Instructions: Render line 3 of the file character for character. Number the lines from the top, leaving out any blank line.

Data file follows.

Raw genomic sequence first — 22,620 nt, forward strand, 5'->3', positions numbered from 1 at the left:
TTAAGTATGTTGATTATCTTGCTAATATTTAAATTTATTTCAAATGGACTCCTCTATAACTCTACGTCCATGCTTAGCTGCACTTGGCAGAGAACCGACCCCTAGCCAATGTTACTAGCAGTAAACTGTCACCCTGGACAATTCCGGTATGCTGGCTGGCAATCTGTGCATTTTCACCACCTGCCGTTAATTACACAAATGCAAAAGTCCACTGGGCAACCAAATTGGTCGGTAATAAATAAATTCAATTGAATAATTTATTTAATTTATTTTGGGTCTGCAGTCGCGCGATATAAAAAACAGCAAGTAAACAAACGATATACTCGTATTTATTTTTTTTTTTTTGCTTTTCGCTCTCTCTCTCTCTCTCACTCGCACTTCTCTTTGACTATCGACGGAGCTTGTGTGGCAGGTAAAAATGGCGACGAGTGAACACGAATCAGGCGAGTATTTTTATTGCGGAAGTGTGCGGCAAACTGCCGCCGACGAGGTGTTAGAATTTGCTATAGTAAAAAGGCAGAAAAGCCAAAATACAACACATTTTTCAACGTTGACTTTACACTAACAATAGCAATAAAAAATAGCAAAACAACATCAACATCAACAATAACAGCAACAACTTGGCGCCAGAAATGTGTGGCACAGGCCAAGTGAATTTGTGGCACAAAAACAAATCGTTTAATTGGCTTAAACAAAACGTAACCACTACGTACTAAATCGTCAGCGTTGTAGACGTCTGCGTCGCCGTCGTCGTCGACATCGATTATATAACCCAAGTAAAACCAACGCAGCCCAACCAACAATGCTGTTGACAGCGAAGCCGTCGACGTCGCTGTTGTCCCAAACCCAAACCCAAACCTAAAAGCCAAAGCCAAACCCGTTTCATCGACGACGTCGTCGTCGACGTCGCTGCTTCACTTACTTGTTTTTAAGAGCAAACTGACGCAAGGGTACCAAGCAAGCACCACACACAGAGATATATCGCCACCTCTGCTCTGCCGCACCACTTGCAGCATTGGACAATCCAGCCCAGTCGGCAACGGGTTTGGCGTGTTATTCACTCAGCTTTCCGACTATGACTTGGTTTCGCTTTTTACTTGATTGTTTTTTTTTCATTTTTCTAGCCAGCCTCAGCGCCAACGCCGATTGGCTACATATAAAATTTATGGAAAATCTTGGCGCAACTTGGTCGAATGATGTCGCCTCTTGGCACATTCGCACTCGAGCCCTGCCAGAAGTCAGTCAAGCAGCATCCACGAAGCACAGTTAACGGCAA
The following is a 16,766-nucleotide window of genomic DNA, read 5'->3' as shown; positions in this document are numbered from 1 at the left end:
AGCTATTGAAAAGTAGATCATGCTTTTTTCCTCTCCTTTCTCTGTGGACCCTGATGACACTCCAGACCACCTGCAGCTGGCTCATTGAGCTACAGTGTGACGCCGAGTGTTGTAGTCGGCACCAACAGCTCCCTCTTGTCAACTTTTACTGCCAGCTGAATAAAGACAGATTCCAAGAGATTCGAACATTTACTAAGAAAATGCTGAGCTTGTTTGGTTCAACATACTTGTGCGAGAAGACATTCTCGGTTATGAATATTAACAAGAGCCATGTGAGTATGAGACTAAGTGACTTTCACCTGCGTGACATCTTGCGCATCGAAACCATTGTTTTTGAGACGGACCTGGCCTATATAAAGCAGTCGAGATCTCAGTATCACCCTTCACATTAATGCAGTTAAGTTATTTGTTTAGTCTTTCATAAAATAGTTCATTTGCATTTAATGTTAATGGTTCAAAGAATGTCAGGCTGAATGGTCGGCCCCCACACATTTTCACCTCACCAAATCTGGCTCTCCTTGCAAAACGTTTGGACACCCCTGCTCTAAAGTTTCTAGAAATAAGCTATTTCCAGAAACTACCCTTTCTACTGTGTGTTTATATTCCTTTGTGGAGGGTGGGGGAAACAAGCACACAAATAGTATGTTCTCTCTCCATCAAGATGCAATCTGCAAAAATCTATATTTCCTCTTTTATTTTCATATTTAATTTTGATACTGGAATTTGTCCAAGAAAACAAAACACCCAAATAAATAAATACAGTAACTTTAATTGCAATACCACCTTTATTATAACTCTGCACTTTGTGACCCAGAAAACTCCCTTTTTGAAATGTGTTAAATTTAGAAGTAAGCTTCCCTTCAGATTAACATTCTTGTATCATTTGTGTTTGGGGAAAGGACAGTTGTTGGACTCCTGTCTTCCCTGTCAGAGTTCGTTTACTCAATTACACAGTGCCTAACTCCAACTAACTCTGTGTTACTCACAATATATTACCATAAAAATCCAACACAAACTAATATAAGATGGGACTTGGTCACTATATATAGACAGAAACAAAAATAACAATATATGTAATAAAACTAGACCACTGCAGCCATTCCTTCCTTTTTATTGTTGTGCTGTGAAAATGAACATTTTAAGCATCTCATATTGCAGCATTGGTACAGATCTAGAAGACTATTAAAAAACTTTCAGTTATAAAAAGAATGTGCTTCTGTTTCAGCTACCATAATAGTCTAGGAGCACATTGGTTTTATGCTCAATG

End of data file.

The following is a 16,766-nucleotide window of genomic DNA, read 5'->3' as shown; positions in this document are numbered from 1 at the left end: